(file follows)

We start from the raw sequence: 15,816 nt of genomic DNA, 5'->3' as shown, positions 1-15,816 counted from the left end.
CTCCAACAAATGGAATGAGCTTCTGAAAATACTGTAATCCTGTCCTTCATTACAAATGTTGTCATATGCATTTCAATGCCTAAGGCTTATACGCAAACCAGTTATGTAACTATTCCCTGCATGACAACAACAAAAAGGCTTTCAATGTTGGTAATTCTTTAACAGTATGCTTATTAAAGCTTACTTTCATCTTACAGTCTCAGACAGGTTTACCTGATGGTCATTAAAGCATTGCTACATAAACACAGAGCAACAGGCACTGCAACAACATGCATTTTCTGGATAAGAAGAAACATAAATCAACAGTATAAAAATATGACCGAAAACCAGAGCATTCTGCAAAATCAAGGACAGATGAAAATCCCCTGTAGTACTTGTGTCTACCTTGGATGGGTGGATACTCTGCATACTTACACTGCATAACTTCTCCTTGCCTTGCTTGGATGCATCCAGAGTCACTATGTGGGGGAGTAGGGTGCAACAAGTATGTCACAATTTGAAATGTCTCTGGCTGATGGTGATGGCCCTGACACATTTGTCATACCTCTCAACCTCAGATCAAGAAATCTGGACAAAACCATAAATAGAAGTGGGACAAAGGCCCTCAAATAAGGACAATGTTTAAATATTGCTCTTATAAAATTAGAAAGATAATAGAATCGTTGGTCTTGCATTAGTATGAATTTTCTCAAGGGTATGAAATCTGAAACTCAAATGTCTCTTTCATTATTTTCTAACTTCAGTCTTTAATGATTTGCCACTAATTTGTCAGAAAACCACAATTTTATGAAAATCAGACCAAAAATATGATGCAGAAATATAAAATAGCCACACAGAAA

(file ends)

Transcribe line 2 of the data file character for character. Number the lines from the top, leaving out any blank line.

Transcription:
CTCCAACAAATGGAATGAGCTTCTGAAAATACTGTAATCCTGTCCTTCATTACAAATGTTGTCATATGCATTTCAATGCCTAAGGCTTATACGCAAACCAGTTATGTAACTATTCCCTGCATGACAACAACAAAAAGGCTTTCAATGTTGGTAATTCTTTAACAGTATGCTTATTAAAGCTTACTTTCATCTTACAGTCTCAGACAGGTTTACCTGATGGTCATTAAAGCATTGCTACATAAACACAGAGCAACAGGCACTGCAACAACATGCATTTTCTGGATAAGAAGAAACATAAATCAACAGTATAAAAATATGACCGAAAACCAGAGCATTCTGCAAAATCAAGGACAGATGAAAATCCCCTGTAGTACTTGTGTCTACCTTGGATGGGTGGATACTCTGCATACTTACACTGCATAACTTCTCCTTGCCTTGCTTGGATGCATCCAGAGTCACTATGTGGGGGAGTAGGGTGCAACAAGTATGTCACAATTTGAAATGTCTCTGGCTGATGGTGATGGCCCTGACACATTTGTCATACCTCTCAACCTCAGATCAAGAAATCTGGACAAAACCATAAATAGAAGTGGGACAAAGGCCCTCAAATAAGGACAATGTTTAAATATTGCTCTTATAAAATTAGAAAGATAATAGAATCGTTGGTCTTGCATTAGTATGAATTTTCTCAAGGGTATGAAATCTGAAACTCAAATGTCTCTTTCATTATTTTCTAACTTCAGTCTTTAATGATTTGCCACTAATTTGTCAGAAAACCACAATTTTATGAAAATCAGACCAAAAATATGATGCAGAAATATAAAATAGCCACACAGAAA